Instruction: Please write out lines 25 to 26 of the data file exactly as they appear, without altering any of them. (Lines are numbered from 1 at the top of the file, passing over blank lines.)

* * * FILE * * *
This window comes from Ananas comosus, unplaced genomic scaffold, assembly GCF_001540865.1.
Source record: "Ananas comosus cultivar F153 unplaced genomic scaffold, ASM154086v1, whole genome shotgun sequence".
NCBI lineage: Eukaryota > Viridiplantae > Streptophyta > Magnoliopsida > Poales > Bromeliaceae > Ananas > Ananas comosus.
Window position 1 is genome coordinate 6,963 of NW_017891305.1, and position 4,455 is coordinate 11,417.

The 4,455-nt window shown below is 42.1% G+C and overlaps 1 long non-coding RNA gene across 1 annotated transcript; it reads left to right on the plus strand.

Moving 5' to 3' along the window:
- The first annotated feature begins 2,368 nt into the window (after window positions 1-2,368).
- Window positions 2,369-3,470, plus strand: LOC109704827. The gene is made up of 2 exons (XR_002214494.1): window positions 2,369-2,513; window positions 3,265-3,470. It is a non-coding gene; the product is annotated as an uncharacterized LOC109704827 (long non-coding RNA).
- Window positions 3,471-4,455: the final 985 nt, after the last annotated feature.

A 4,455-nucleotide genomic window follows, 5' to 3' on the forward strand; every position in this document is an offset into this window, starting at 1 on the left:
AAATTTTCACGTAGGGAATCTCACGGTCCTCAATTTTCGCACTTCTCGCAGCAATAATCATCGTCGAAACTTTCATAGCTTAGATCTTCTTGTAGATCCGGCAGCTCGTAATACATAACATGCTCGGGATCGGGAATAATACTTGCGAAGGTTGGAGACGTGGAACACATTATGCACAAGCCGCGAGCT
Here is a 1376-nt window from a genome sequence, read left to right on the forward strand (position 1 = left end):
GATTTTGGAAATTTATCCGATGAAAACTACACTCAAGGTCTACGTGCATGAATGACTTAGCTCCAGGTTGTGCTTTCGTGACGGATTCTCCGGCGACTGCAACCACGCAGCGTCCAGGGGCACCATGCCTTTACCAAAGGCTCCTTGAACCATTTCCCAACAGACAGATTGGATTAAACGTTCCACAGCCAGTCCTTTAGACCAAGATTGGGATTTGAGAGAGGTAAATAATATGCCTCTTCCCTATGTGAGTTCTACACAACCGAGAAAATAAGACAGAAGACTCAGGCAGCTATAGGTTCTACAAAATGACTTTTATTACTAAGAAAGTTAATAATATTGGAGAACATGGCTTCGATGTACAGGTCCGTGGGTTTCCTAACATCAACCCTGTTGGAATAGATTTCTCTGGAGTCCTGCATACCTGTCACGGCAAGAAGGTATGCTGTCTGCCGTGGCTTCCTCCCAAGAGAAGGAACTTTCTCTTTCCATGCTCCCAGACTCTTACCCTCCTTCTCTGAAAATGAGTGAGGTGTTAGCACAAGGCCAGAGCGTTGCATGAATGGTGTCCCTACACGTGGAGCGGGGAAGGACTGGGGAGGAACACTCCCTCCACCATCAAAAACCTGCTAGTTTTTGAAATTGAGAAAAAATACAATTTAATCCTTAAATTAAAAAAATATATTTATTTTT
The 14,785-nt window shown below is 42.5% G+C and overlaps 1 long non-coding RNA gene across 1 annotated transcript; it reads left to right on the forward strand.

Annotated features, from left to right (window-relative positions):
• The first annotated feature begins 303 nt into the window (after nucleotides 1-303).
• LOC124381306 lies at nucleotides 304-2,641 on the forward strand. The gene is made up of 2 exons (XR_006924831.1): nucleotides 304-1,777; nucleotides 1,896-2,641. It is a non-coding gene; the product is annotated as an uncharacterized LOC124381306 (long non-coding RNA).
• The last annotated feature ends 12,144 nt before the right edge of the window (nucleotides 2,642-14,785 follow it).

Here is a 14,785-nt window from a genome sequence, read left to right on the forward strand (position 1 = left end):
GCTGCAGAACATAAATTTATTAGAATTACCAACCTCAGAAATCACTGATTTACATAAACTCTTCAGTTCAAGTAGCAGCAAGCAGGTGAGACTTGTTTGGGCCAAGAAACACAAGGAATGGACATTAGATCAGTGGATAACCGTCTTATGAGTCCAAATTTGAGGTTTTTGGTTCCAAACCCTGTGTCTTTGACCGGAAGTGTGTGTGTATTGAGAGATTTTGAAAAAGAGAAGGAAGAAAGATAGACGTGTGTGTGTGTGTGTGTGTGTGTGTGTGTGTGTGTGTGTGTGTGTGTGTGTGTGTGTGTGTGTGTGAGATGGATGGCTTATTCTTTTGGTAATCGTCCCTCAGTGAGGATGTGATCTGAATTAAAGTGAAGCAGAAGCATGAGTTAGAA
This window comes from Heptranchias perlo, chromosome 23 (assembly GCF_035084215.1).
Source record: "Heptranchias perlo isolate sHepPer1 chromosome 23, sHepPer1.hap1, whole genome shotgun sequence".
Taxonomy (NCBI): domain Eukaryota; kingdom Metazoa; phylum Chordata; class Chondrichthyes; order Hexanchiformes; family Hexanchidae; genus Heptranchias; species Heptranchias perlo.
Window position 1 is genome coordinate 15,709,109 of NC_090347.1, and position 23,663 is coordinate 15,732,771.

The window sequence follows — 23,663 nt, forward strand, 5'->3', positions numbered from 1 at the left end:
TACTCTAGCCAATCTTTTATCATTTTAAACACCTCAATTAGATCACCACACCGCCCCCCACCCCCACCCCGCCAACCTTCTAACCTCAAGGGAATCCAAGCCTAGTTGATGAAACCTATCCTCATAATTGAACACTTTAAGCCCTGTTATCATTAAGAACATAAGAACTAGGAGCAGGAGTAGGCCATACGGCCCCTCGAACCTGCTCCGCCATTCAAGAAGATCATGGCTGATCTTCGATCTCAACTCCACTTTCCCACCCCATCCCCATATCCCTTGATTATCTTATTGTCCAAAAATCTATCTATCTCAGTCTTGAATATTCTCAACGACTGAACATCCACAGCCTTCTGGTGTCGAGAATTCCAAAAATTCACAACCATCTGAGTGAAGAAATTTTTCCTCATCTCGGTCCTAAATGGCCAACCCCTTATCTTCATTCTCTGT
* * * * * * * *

The window sequence follows — 23,663 nt, forward strand, 5'->3', positions numbered from 1 at the left end:
TACTCTAGCCAATCTTTTATCATTTTAAACACCTCAATTAGATCACCACACCGCCCCCCACCCCCACCCCGCCAACCTTCTAACCTCAAGGGAATCCAAGCCTAGTTGATGAAACCTATCCTCATAATTGAACACTTTAAGCCCTGTTATCATTAAGAACATAAGAACTAGGAGCAGGAGTAGGCCATACGGCCCCTCGAACCTGCTCCGCCATTCAAGAAGATCATGGCTGATCTTCGATCTCAACTCCACTTTCCCACCCCATCCCCATATCCCTTGATTATCTTATTGTCCAAAAATCTATCTATCTCAGTCTTGAATATTCTCAACGACTGAACATCCACAGCCTTCTGGTGTCGAGAATTCCAAAAATTCACAACCATCTGAGTGAAGAAATTTTTCCTCATCTCGGTCCTAAATGGCCAACCCCTTATCTTCATTCTCTGT